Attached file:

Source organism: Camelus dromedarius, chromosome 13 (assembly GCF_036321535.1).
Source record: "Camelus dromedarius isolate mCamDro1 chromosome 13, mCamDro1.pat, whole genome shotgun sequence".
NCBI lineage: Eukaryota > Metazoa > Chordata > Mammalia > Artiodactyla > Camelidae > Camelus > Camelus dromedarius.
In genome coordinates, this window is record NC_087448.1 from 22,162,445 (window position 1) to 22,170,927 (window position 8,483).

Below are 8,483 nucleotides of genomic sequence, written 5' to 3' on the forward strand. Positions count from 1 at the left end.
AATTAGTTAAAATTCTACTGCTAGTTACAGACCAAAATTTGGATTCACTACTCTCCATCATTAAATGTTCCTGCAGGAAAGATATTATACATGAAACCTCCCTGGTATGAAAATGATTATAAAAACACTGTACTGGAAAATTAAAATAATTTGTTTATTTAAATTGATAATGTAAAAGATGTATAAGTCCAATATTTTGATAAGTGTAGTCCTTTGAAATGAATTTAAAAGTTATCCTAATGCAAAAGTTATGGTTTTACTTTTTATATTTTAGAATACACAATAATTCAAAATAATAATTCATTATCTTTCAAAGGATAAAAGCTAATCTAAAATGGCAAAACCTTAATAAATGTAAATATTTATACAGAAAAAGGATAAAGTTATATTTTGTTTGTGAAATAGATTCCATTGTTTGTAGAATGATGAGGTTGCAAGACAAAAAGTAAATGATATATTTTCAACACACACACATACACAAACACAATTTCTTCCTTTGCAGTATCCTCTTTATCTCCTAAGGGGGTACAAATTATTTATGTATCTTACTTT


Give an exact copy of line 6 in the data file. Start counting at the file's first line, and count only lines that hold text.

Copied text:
AATTAGTTAAAATTCTACTGCTAGTTACAGACCAAAATTTGGATTCACTACTCTCCATCATTAAATGTTCCTGCAGGAAAGATATTATACATGAAACCTCCCTGGTATGAAAATGATTATAAAAACACTGTACTGGAAAATTAAAATAATTTGTTTATTTAAATTGATAATGTAAAAGATGTATAAGTCCAATATTTTGATAAGTGTAGTCCTTTGAAATGAATTTAAAAGTTATCCTAATGCAAAAGTTATGGTTTTACTTTTTATATTTTAGAATACACAATAATTCAAAATAATAATTCATTATCTTTCAAAGGATAAAAGCTAATCTAAAATGGCAAAACCTTAATAAATGTAAATATTTATACAGAAAAAGGATAAAGTTATATTTTGTTTGTGAAATAGATTCCATTGTTTGTAGAATGATGAGGTTGCAAGACAAAAAGTAAATGATATATTTTCAACACACACACATACACAAACACAATTTCTTCCTTTGCAGTATCCTCTTTATCTCCTAAGGGGGTACAAATTATTTATGTATCTTACTTT